PeerBackers differs from Kickstarter in that it is all-encompassing. According to their literature, "Anyone with an idea, project, business or invention can apply to post on our site from anywhere in the world." Meanwhile Start Some Good prides themselves on exclusively supporting social impact projects. Our goal is to develop a smartphone app that will allow consumers to make informed spending decisions that are in line with their values and beliefs. As we have an idea, project, business or invention, we were accepted by Peerbackers. As our app will certainly have a social impact, we were accepted by Start Some Good.
The concept is the natural evolution of previous crowd-sourced microfunding sites like Kiva and microlending sites like Prosper. Kiva allows users to donate $25 to certain humanitarian or charitable ventures. The money is a loan to that endeavor. It's eventually paid back to the user, who can then pay it forward to another cause. It's still a donation, in that you can't withdraw from your account; but it's a donation that keeps on donating. So to speak.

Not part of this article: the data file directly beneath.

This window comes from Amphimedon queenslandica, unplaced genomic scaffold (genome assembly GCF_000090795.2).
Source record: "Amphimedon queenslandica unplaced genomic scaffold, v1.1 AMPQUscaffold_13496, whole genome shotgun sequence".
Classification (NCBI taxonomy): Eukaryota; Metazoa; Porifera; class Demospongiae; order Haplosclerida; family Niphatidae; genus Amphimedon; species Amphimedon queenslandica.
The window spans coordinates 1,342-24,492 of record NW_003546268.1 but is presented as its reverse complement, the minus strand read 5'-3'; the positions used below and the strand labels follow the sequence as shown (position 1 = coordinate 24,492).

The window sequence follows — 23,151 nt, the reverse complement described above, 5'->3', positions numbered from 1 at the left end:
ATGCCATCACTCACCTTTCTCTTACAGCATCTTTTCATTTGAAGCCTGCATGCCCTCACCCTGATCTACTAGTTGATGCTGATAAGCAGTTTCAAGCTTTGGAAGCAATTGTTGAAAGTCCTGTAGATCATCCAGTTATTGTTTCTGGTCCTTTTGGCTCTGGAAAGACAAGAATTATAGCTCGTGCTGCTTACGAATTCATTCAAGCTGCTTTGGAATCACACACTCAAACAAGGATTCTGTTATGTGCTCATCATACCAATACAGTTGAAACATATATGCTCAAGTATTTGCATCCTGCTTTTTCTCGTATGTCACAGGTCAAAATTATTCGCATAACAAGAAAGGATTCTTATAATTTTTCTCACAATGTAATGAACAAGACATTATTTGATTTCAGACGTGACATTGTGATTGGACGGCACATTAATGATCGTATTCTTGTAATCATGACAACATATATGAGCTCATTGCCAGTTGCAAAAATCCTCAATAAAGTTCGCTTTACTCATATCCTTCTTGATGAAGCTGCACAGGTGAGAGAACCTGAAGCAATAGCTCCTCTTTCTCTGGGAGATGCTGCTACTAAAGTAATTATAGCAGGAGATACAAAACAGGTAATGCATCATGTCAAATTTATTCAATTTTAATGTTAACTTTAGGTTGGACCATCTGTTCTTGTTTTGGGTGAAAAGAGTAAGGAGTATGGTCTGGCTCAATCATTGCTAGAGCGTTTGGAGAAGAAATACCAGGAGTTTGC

Meanwhile, Prosper functions as a peer-to-peer lender. Basically, no matter what your credit rating, you can go to Prosper and solicit loans from other users by submitting a bid. Other users function as lenders, each funding a small portion of the bid in order to diffuse risk. The money isn't a donation, it's an investment.
The new generation of crowd-sourced funding is distinctly different in that contributors don't get their money back. It isn't a donation and it isn't an investment; it's simply a contribution.
There are other benefits as well. Our PeerBackers page gives us an additional platform from which we can showcase our concept. Also, because meeting your goals depends on extensive outreach and networking, we can't help but raise awareness of Spend Consciously.
Does it work?
Long answer: I'll tell you after we get funded. Short answer: a qualified yes. Although in general the majority of projects never get funded, the general rate of success runs anywhere from thirty to fifty percent, depending on which site you believe. Still, many entrepreneurs -- myself included -- like those odds.
In March of 2011, video artist and puppeteer Ian Samuels set up a campaign with Kickstarter to support his short film Caterwaul. Samuels says he looked to crowdfunding because "I hate asking people for money and crowd-funding is a non-invasive way of doing it. You don't have to corner anyone. Nobody is obligated."